As gas prices soar and climate change concerns become more urgent, Americans are increasingly considering electric vehicles. While less than 1% of the cars on the road in December 2021 were electric and EV sales since 2010 total only about 2.32 million, that could soon change, considering news that 38 new EV models may hit showroom floors by 2023.
An influx of EVs requires a network of charging stations to support them. The Infrastructure and Investment Jobs Act provides $7.5 billion to build such a network—specifically, a nationwide network of 500,000 EV chargers.
Much of the focus has been directed at electric grid capacity to accommodate future EV charging on a large scale, said Kevin Morgan, chairman of the Fiber Broadband Association and chief marketing officer of Clearfield, who has been looking beyond that short-term worry to the bigger picture of connectivity. His solution, discussed in a new thought piece from Clearfield, is simple: fiber.
“Fiber optic line is being laid now,” as part of the deployment of broadband infrastructure funded by the Infrastructure and Investment Jobs Act, Morgan said. “Why not make a path [for fiber] to connect EV charging stations?”
Currently, EV charging stations rely on a cellular connection to convey a small amount of information to the cloud—principally for point of sale that allows customers to pay for a charge and for a “heartbeat” signal indicating an operational charging station. But, Morgan said, large numbers of EVs, in addition to anticipated autonomous vehicles (AVs) with vehicle-to-everything communication, will require reliable, higher speed connections to upload bigger files laden with data. Today’s cellular connection won’t suffice.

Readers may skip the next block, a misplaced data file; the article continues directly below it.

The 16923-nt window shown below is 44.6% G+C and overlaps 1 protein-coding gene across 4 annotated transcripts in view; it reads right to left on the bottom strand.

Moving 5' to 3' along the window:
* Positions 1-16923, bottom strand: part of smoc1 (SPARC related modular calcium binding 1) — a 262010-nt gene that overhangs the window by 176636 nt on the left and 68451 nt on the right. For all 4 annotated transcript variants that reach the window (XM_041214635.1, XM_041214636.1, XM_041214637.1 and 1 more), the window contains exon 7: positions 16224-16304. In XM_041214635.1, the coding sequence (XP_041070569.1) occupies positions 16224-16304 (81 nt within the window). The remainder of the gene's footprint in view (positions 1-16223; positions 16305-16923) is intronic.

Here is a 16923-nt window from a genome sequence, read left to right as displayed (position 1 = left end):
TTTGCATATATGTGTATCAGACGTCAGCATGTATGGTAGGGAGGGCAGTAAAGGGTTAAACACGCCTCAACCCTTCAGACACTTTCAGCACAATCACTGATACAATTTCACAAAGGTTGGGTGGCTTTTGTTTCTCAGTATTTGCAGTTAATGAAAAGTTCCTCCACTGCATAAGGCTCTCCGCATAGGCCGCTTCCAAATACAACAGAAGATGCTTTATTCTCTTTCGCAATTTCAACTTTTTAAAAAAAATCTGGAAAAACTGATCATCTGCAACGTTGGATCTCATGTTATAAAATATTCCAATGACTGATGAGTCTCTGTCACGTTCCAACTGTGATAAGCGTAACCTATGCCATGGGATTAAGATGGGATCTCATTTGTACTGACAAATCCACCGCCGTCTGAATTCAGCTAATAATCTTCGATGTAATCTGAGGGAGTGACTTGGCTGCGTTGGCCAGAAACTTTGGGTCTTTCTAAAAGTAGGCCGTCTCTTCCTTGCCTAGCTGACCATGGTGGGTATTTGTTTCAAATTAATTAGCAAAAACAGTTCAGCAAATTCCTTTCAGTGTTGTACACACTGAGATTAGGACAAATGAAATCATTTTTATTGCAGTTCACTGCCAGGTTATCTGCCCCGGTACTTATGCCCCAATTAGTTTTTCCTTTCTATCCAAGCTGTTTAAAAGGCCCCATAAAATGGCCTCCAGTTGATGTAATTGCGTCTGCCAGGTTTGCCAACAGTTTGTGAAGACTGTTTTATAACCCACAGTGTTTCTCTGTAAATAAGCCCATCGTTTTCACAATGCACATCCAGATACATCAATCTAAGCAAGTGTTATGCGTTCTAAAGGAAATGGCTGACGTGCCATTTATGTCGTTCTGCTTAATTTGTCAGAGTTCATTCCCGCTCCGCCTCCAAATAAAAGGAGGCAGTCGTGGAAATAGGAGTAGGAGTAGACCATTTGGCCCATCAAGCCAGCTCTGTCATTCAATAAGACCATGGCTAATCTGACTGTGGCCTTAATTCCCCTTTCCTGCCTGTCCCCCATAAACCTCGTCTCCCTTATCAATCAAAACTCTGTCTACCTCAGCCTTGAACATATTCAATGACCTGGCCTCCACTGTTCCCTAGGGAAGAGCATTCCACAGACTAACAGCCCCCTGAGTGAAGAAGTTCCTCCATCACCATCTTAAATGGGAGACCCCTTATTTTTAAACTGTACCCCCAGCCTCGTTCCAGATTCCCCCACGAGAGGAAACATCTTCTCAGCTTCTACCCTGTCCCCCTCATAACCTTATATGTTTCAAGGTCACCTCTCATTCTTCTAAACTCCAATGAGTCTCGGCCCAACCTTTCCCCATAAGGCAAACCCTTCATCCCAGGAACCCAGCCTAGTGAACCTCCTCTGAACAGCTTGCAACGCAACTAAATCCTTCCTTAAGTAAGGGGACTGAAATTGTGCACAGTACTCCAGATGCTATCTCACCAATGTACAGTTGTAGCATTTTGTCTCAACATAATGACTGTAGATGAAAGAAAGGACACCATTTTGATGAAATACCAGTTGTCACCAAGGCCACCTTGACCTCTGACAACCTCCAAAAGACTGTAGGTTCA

Add to that the challenge of connecting in areas with limited or no cell service, such as parking garages, and the cybersecurity risks endemic with Wi-Fi, and it becomes clear that changes must transpire. Morgan’s idea is to equip EV charging stations with fiber to improve connectivity so EVs and, one day, AVs, can quickly and securely upload data while they’re stationary for charging.
The challenges his idea faces begin with funding. Although “fiber is not very expensive,” it’s unclear whether the $42.5 billion allocated for installing fiber to unserved and underserved populations (as part of the $65 billion fund for broadband) could be used to connect charging stations.
Another challenge this innovative idea faces is prioritization.
“If the forecasts of the EV future are true, by the end of the decade, EVs will add 25% load to the grid. The grid infrastructure is at risk,” Morgan said. That’s where attention is concentrated. “Fiber is a lost issue.”
Connectivity is a “silent issue,” he continued, of tertiary importance to the industry. However, with 5G capabilities being enhanced and standards expected to be finalized by the end of the year, Morgan anticipates manufacturers will begin implanting chips in vehicles by 2025. He wants the United States to be prepared to handle connectivity issues at EV charging stations. “It’s not too far away. Now is the time to start a conversation.”